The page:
Before jumping into Java EE, let us first understand Java SE and Java ME.
Java SE (formerly J2SE)
stands for Java standard edition. It is also known as Core Java.It is used for developing standalone java programs or Applets. We just need a JVM(Java Virtual Machine) to execute an application developed in Java SE.
Java SE defines a range of general-purpose APIs and also includes the Java Language Specification and the Java Virtual Machine Specification.
One of the most well-known implementations of Java SE is Oracle’s Java Development Kit (JDK). OpenJDK (Open Java Development Kit) is a free and open-source implementation of the Java Platform, Standard Edition (Java SE).
Java ME (formerly J2ME)
stands for Java micro edition. Java ME technology was created in order to deal with the constraints associated with building applications for small devices. Java ME technology makes it possible to create Java applications running on small devices with limited memory, display and power capacity.
It provides a robust, flexible environment for applications running on mobile and embedded devices: mobile phones, set-top boxes, Blu-ray Disc players, digital media devices, M2M modules, printers and more.
Let’s now delve into what Java EE is all about.
Java EE (formerly J2EE)
stands for Java enterprise edition and is used for developing server applications such as websites and web applications.
Java EE was created for developing and deploying multi-tier, distributed, enterprise scale business applications. J2EE Applications enjoy certain inherent benefits such as portability, security, scalability, load-balancing, and reusability.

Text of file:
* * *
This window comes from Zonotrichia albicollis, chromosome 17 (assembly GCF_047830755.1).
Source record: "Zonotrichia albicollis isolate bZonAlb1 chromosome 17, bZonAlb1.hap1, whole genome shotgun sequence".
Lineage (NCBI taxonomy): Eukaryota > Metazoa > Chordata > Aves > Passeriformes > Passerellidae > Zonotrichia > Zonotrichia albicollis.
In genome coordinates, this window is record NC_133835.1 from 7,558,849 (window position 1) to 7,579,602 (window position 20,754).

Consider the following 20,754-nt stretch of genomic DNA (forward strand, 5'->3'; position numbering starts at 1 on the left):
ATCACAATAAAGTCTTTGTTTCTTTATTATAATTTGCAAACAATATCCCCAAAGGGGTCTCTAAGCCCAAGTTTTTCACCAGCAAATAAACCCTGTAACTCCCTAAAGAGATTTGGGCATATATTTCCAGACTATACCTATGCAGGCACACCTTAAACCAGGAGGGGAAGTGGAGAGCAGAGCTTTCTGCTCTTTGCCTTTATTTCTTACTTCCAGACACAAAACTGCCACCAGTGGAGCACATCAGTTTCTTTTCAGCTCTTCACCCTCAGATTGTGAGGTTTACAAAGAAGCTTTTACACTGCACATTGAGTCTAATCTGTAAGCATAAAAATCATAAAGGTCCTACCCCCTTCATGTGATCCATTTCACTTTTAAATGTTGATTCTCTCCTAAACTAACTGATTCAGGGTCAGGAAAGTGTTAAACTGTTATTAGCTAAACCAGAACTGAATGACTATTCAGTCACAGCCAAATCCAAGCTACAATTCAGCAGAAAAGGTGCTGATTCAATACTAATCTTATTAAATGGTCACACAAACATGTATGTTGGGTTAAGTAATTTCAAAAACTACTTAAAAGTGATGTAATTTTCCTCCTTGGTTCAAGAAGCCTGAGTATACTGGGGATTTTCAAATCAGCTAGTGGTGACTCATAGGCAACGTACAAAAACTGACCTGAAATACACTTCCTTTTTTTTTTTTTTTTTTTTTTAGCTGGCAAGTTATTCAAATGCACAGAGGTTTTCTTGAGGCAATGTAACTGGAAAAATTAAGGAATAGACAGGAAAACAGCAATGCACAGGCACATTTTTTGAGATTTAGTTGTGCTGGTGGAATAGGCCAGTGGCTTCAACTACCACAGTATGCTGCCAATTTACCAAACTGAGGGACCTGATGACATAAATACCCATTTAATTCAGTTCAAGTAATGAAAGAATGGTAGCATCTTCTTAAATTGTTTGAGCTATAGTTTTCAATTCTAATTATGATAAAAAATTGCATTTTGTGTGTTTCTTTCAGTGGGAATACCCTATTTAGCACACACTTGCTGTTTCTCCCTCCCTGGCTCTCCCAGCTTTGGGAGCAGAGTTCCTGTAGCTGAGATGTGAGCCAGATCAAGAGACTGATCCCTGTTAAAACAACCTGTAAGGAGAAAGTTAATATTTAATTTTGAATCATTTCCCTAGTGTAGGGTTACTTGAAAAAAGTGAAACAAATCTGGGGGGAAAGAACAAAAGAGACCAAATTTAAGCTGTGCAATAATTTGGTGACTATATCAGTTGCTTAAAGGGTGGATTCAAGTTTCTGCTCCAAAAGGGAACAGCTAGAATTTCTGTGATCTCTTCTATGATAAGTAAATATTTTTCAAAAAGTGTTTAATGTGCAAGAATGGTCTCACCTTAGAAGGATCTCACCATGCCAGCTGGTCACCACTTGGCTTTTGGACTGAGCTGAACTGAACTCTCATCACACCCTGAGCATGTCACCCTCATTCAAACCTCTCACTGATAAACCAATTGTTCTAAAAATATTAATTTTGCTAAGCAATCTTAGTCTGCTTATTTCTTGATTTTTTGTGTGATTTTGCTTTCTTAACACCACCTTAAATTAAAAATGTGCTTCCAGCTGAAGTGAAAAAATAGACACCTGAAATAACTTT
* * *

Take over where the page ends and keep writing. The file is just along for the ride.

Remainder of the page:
Java EE does not compete with Java SE, but is instead a superset of APIs that builds upon the foundation provided by Java SE and the standard Java Development Kit (JDK).
All Java EE applications run on a Java virtual machine that supports all of the APIs defined by Java SE.
The J2EE platform consists of a set of services,APIs, and protocols that provide the functionality for developing multitiered, Web-based applications.
Java EE core technologies
Java EE core technologies broadly fall into the following categories:
HTTP client technologies.
For dealing with HTTP-based clients, Java EE includes the Java API for WebSocket programming, an API for JSON Processing, the JSF and Servlet APIs and the JSP Standard Tag Library (JSTL).
Database and resource access technologies.
For interacting with external and back-end systems, Java EE includes JavaMail, a standard connector architecture, a Java Message Service (JMS) API and a Java Transaction API (JTA) for enforcing two-phase commits.
REST and web service technologies:
To help with the development and deployment of REST-, SOAP-, XML- and JSON-based web services, the Java APIs for RESTful Web Services (JAX-RS) and XML-based web services (JAX-WS) are included, along with APIs for XML messaging and XML registries (JAXR).
Java EE security and container management:
For implementing custom Java EE security and managing Java EE containers, software developers have access to the Java Authorization Contract for Containers and the Java Authentication Service Provider Interface for Containers.
Some of the important Java EE specifications are:
- Servlet – defines how to manage HTTP requests, in a synchronous or asynchronous way.